The False Prophets of the Left

Halfway through the chapter on Paul Ehrlich, you wonder why author Dan Flynn, in his new book Intellectual Morons, is devoting so much time to tearing this wacko to bits. Ehrlich’s predictions of massive famines in the 1970s should be enough to make the man irrelevant.

Flynn goes on to quote Ehrlich’s vision in which, by 1984, “the United States will quite literally be dying of thirst.” Ehrlich also forecast “a new Ice Age. . . with rapid and drastic effects on the agricultural productivity of the temperate regions.”

It isn’t just Ehrlich’s predictions that are absurd. Flynn makes clear it’s also his policy prescriptions, including “a series of financial rewards and penalties designed to discourage reproduction.” For example, Ehrlich would like “luxury taxes. . . placed on cribs, diapers.” Flynn documents how Ehrlich calls for “unlimited access to abortion” in this vein.

Then Flynn exposes Ehrlich’s advocacy of dishonest propaganda and strategy of smearing his critics.

So, again, is Flynn wasting his reader’s time with some straw man?

Hardly. The Royal Swedish Academy of Sciences, the MacArthur Foundation, Volvo, the Sierra Club, the United Nations and many others have bestowed this false prophet with prestigious and lucrative prizes. NBC has used him as an expert, and he is still a professor at Stanford.

It is this thorough dissection of the left’s icons that makes Flynn’s Intellectual Morons invaluable. And Ehrlich is hardly the most striking case in this well-researched book that hit bookstores last Tuesday.

Ehrlich looks sane compared to Alfred Kinsey, the unscientific pervert whose findings on sex became the intellectual justification for the hedonism of the sexual revolution. Margaret Sanger, founder of Planned Parenthood, had little problem with concentration camps and endorsed eugenics, Flynn shows us. Peter Singer, Princeton professor and hero of the animal rights movement, favors infanticide.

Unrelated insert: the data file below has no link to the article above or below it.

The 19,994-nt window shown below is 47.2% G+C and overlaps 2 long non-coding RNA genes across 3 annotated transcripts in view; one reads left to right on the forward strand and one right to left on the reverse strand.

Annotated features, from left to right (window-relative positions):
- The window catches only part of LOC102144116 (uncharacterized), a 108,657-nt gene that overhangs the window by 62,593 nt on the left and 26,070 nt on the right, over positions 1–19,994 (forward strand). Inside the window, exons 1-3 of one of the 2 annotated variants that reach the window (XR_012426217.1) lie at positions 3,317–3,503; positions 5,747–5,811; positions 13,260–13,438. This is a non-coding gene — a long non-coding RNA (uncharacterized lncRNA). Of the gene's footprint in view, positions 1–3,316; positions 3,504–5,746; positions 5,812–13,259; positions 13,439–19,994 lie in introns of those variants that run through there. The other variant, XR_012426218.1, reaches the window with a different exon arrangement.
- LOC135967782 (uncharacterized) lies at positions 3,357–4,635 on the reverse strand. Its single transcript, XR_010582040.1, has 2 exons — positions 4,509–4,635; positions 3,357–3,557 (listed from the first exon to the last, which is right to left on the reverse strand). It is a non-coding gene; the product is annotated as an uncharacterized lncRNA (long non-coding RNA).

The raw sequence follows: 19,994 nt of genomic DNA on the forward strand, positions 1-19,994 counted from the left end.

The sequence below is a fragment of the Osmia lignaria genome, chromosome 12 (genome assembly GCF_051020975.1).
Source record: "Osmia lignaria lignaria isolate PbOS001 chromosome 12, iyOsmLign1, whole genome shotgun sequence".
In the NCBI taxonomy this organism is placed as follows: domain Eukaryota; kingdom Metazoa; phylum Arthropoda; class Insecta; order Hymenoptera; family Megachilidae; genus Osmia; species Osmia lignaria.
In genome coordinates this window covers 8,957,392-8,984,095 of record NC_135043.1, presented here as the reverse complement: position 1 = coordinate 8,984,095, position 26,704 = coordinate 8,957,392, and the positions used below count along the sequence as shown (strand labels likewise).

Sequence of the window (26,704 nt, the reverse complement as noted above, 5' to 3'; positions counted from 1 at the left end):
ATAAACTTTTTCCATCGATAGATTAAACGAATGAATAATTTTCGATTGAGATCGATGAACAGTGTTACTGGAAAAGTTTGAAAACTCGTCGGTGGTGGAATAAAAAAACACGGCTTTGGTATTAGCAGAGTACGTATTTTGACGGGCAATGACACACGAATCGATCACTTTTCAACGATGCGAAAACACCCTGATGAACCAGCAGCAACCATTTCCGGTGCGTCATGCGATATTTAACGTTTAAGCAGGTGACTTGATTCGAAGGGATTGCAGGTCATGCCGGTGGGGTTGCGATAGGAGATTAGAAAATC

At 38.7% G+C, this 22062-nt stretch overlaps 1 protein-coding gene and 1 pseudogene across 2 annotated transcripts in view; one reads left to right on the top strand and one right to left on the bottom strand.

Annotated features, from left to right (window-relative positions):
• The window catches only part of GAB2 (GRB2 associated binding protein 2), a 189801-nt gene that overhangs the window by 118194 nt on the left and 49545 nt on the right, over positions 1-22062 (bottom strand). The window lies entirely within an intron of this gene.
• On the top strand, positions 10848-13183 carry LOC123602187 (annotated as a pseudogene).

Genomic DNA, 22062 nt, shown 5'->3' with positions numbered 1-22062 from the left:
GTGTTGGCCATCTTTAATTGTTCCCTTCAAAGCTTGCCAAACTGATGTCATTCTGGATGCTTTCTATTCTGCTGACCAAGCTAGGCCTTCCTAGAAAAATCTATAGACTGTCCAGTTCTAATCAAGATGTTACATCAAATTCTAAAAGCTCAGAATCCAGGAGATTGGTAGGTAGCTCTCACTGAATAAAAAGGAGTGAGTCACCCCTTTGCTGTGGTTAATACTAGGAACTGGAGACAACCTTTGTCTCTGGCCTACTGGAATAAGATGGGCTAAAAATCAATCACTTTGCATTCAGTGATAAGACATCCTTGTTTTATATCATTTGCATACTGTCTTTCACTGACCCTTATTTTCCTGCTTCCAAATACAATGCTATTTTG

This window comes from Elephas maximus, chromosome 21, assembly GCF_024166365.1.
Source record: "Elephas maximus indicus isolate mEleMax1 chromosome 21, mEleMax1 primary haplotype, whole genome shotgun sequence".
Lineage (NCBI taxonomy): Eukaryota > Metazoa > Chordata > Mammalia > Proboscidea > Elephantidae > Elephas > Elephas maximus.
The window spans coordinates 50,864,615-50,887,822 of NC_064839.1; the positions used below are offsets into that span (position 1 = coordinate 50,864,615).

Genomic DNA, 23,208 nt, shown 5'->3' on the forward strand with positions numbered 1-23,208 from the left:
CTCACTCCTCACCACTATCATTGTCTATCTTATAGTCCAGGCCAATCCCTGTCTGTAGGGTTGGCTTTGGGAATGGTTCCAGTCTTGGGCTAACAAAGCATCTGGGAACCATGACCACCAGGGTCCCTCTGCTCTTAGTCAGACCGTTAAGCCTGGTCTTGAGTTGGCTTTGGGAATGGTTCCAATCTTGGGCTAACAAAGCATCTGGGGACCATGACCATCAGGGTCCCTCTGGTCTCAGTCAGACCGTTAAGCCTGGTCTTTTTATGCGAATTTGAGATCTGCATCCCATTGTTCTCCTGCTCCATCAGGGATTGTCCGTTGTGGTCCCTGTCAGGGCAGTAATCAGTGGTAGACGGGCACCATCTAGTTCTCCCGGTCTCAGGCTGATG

Any parent worried about liberal indoctrination on the eve of sending his son or daughter off to college ought to require his kid to read Intellectual Morons. In this book Flynn goes after heroes of the academy and the media, Howard Zinn, Rigoberta Menchu, Noam Chomsky, W.E.B. DuBois, Alger Hiss and Betty Friedan.

He concisely lays out their fatal flaws: Their research was fudged, they were openly racist, they conspired with America’s enemies, or they were serial liars.

Flynn then shows how the establishment media and most American universities willingly ignore these facts and continue to exalt these figures. Even more important, Flynn points out how much of the official dogma of today’s elites stems from the philosophies of these hucksters.

Just as enlightening as his treatment of the celebrated heroes are his demonstrations that less well-known writers, such as Herbert Marcuse, have provided the foundations of modern leftist orthodoxy despite their unsavory beliefs and evil motives.

But Flynn does not just go after the left. He picks apart Ayn Rand and her philosophy of objectivism for its hubristic claims of complete rationality and pretensions to replace religion.

Most interestingly, Flynn dedicates the middle chapter to a critique of Leo Strauss and Straussian neoconservatives, whom he charges with hijacking American foreign policy. Arguing both that modern-day neocons abandon some of Strauss’s prudence, and that Strauss himself was a numerology-obsessed nut, Flynn is just as harsh on these right-wing ideologues as he is on those of the left.

The Strauss chapter, however, is Flynn’s weakest–not because neoconservative ideology is innocent of Flynn’s charges, but because Strauss may be too big a fish for this book.

Strauss spent his life studying and teaching the history of ancient philosophy, and Flynn appears to have delved in over his head when he takes on Strauss’s philosophy. The book is better when it plays to Flynn’s strength of critiquing a writer’s methods and integrity than describing their worldview.

While the book’s overarching value is its dismantling of leftist dogma, it also touches on interesting themes in conservative philosophy. Flynn writes:

“It is a folly to blame ‘bad’ ideology for the current degraded state of the public square. The problem isn’t necessarily Left ideology or Right ideology, but all ideology.”

To the degree this theme reappears throughout the book, Flynn is hinting toward a conservatism as understood by Russell Kirk–a connection that makes Flynn’s critique of neoconservatives and Randians less surprising.

Throughout the book, however, Flynn rarely more than flirts with articulating a positive philosophy. The meat of the book, and its value, is in tipping over the left’s sacred cows.


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